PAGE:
Seven things to know about how Colorado’s open records law is changing

By Jeffrey A. Roberts
CFOIC Executive Director

When Gov. John Hickenlooper signed Senate Bill 17-040 on Thursday, he ratified a long-overdue update to the Colorado Open Records Act, which hadn’t been modernized in more than 20 years.

The new CORA provision clarifies the public’s right to obtain digital public records in useful file formats that allow for searching or sorting. By making it easier to analyze government records, it will help Coloradans better understand how government works, how tax dollars are spent and how policies are made and implemented.

A separate CORA bill signed by Hickenlooper last month changes the open-records law in a subtler way. House Bill 17-1177 establishes what its primary sponsor called a “cooling-off period” when CORA disputes reach a point where litigation is being considered.

Here are some things to know about both measures, which go into effect Aug. 9:

No more printouts
If public records are kept in “sortable” formats, you’ll be entitled to copies in sortable formats. So if you ask for records kept in a spreadsheet, you should be able to get them in a comma-separated-values (CSV) file, or in some other file format that can be easily imported into a spreadsheet or a database manager. No more printouts from spreadsheets unless that’s what you want.

Likewise, if public records are kept in “searchable” formats – emails, for instance – you’ll be entitled to copies in searchable formats. You might get a searchable PDF instead of an image-only PDF or a printout.

Some jurisdictions, like the city of Aurora, will have to reexamine their CORA policies and practices. Aurora’s current policy says: “The City will choose the format in which to provide the public documents, and will provide the responsive information in a reasonably accessible form which does not alter the content of the information. The standard practice is to provide hard copies.”

Duty to redact
Altering a public record to remove information that can’t be disclosed under CORA will not constitute the creation of a new record. This language is intended to ensure that public records aren’t withheld from a CORA requester because a data set also contains some confidential fields that must be deleted.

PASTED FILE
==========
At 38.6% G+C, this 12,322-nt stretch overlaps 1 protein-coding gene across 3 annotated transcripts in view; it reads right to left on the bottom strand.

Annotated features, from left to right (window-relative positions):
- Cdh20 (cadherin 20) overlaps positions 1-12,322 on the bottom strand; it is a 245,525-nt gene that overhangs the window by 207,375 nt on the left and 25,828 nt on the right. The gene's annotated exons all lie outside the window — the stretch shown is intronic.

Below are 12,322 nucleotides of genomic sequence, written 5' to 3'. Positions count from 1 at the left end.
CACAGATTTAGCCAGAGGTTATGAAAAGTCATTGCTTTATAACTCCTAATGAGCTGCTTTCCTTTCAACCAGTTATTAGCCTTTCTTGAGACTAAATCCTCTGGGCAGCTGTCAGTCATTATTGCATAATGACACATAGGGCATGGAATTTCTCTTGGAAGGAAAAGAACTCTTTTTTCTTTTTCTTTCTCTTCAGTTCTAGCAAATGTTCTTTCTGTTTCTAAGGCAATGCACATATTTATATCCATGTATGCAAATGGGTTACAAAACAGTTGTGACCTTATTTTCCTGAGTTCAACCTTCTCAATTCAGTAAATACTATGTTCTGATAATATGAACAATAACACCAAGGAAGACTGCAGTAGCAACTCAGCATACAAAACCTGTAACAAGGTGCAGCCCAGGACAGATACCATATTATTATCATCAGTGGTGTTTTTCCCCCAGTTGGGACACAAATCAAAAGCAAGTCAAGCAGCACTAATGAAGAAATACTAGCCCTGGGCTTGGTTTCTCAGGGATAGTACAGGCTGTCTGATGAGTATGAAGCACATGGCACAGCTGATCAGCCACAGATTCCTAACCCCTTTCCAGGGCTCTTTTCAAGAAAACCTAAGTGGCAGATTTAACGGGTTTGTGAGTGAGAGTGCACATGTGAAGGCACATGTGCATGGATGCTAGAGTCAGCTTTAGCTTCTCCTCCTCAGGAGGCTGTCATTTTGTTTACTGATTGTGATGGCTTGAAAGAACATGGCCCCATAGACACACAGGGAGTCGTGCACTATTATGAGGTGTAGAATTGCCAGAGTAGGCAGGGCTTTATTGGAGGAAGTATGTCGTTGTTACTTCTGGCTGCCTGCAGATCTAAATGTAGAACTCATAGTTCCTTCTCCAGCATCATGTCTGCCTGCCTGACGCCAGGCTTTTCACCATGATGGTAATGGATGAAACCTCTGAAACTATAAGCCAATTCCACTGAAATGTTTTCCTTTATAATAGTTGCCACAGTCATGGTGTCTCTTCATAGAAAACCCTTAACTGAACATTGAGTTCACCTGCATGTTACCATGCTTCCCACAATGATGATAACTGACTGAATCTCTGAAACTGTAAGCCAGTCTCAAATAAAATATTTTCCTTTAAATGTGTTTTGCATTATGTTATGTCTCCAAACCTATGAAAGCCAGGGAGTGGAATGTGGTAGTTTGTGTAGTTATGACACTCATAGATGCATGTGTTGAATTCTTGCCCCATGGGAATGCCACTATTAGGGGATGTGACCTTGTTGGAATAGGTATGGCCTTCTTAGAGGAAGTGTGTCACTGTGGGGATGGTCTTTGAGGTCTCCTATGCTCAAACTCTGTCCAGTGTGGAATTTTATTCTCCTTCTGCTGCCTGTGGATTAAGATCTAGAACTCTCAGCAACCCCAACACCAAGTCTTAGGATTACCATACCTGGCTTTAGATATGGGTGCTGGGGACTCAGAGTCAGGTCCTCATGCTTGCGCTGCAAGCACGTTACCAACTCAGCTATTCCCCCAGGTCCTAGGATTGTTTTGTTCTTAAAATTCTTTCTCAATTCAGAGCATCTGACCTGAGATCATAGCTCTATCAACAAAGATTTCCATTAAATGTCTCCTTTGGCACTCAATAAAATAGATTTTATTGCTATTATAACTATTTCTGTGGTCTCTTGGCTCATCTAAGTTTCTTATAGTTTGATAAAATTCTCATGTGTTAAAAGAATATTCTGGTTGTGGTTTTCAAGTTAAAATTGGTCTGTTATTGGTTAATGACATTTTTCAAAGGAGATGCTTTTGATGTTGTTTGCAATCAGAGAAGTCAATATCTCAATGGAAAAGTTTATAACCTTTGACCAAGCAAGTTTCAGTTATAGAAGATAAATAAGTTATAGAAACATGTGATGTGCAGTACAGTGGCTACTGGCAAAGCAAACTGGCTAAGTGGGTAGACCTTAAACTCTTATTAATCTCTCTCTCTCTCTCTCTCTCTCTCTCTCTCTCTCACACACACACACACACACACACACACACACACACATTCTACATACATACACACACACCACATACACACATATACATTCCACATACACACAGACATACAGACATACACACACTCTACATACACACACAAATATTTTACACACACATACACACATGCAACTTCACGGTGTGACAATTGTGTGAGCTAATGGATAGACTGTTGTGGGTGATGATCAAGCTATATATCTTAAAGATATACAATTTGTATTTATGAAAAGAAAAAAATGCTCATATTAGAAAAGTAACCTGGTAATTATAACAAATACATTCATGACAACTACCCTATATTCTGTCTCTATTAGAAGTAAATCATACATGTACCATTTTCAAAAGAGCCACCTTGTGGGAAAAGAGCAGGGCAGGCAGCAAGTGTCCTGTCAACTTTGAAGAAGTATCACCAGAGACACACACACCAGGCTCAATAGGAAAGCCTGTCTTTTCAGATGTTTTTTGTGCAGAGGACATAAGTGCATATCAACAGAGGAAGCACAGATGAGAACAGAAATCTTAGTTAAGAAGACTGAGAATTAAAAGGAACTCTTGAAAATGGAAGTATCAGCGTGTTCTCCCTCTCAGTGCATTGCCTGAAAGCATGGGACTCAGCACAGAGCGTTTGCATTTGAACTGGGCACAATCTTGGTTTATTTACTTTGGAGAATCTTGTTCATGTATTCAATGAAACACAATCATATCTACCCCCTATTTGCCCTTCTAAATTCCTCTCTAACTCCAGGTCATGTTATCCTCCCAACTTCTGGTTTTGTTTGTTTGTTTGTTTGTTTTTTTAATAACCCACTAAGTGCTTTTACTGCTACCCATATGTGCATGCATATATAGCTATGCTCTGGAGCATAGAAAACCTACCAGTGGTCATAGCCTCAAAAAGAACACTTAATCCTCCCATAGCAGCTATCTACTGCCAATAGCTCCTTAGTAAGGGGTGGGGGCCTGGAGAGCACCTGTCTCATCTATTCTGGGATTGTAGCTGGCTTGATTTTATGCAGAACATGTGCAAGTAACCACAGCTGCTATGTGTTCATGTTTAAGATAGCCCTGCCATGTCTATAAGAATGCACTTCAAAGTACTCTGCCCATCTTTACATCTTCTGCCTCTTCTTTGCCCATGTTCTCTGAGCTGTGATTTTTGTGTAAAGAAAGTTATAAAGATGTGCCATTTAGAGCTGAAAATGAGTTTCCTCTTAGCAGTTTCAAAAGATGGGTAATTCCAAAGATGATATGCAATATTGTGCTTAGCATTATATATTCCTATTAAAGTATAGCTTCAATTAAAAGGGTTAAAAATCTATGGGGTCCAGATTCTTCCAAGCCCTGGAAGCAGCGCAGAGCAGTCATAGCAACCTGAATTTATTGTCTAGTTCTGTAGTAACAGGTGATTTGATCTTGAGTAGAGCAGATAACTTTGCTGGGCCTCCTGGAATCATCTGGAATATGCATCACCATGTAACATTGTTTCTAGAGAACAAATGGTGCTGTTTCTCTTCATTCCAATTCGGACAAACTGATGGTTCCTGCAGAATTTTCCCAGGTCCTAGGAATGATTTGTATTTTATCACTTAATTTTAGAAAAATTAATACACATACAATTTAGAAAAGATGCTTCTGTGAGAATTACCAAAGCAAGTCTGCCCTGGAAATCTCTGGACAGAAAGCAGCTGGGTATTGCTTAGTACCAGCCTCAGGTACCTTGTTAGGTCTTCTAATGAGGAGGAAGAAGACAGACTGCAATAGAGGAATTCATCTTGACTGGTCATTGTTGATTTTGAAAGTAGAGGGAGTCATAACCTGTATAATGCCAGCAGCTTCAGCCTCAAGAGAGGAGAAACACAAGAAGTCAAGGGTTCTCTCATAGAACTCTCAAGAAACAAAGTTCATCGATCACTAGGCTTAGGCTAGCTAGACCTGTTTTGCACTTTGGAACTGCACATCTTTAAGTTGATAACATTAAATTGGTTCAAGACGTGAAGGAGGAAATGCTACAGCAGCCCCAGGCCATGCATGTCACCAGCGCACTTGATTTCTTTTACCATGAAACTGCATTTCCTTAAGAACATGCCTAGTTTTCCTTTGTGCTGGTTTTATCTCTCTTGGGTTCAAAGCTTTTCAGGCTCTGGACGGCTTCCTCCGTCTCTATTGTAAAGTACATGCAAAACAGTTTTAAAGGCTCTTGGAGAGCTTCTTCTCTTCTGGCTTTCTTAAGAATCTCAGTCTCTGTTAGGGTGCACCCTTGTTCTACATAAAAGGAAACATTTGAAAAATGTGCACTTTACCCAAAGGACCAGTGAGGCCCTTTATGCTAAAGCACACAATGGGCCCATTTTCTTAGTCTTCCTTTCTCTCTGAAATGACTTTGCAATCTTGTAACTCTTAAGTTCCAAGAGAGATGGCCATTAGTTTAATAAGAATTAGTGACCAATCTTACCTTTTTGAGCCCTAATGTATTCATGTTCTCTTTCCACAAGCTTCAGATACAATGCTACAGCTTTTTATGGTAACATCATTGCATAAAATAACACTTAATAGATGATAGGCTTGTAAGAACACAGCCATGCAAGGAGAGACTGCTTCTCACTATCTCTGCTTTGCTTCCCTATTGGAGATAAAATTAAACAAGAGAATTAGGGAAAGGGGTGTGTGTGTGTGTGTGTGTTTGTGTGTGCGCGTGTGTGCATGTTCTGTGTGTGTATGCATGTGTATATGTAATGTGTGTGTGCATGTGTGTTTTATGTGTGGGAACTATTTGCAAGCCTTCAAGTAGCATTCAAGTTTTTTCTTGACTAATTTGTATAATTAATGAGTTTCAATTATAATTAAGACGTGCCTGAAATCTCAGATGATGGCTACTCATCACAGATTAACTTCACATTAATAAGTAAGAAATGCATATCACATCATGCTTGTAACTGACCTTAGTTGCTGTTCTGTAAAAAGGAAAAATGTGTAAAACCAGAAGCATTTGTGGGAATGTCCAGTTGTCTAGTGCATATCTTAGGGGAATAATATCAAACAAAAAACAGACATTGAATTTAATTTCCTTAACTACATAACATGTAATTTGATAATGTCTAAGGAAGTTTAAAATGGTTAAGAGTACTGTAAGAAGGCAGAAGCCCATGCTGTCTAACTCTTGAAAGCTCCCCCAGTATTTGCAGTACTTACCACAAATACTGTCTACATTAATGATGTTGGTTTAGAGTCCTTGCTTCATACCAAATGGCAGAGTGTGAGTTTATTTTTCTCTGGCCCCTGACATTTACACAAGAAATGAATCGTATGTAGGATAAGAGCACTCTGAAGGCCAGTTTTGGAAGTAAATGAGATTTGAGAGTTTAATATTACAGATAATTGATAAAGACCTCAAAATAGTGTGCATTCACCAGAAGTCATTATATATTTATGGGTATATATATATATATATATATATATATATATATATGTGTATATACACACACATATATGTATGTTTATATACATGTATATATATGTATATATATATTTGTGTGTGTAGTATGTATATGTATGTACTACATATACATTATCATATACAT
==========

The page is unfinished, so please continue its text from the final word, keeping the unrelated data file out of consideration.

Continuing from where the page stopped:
Not feasible
If it’s not “technologically or practically feasible” to delete confidential information from records or to provide records in searchable or sortable formats, the records will have to be provided in an “alternate” format or the custodian can issue a denial.

If a denial is challenged in court, existing CORA provisions will apply regarding the recovery of court costs and attorney fees. But if records are provided in an alternate format, and a court later finds they should have been provided in the requested format, attorney fees may be awarded only if the records custodian’s action was “arbitrary and capricious.”

The bill requires a records custodian to make “reasonable inquiries” before deciding that a request is not technologically or practically feasible. Presumably, he or she will have to run it by the government entity’s IT department or consultant. The custodian also will be required to declare in writing why the records can’t be provided in the requested format.

Fees
The final version of SB 17-040 doesn’t specify how much jurisdictions may charge requesters for “sortable” or “searchable” records. Because CORA’s existing fee provisions won’t change, we’ll have to see how governments apply charges for different types of requests.

Merely copying a spreadsheet or saving a file as a searchable PDF should fall under CORA’s “research and retrieval” provision, which allows records custodians to charge up to $30 per hour after the first hour. Requester groups hope the research-and-retrieval provision also covers simple tasks such as deleting confidential fields and exporting the remaining fields as a CSV file.

For more-complicated requests that require “a manipulation of data,” CORA allows records custodians to charge “a reasonable fee” not to exceed the actual cost of manipulating the data and generating the record.

No more misdemeanor
A long-standing misdemeanor for anyone who “willfully and knowingly” violates the open-records law will be gone from CORA. Lawyers with many years of experience handling open-records matters in Colorado can’t recall anyone ever being prosecuted for this crime, which carried a penalty of up to 90 days in jail and a $100 fine.

No effect on police records
SB 17-040 only changes how CORA records are provided. Another statute, the Colorado Criminal Justice Records Act, governs the public inspection of records maintained by police departments, sheriff’s offices and other criminal justice agencies.

Cooling-off period
If you’re denied public records under CORA, you’ll have to wait 14 days – instead of three business days – to challenge the denial in court. During that time, the records custodian must speak with you in person or by phone “to determine if the dispute may be resolved” without litigation.

The required meeting may involve “any method of dispute resolution,” including the use of a professional mediator. But both parties must agree and share the cost.

If you have “an expedited need” for records, and explain why in writing, CORA’s three-day notice of intent to sue will still apply.

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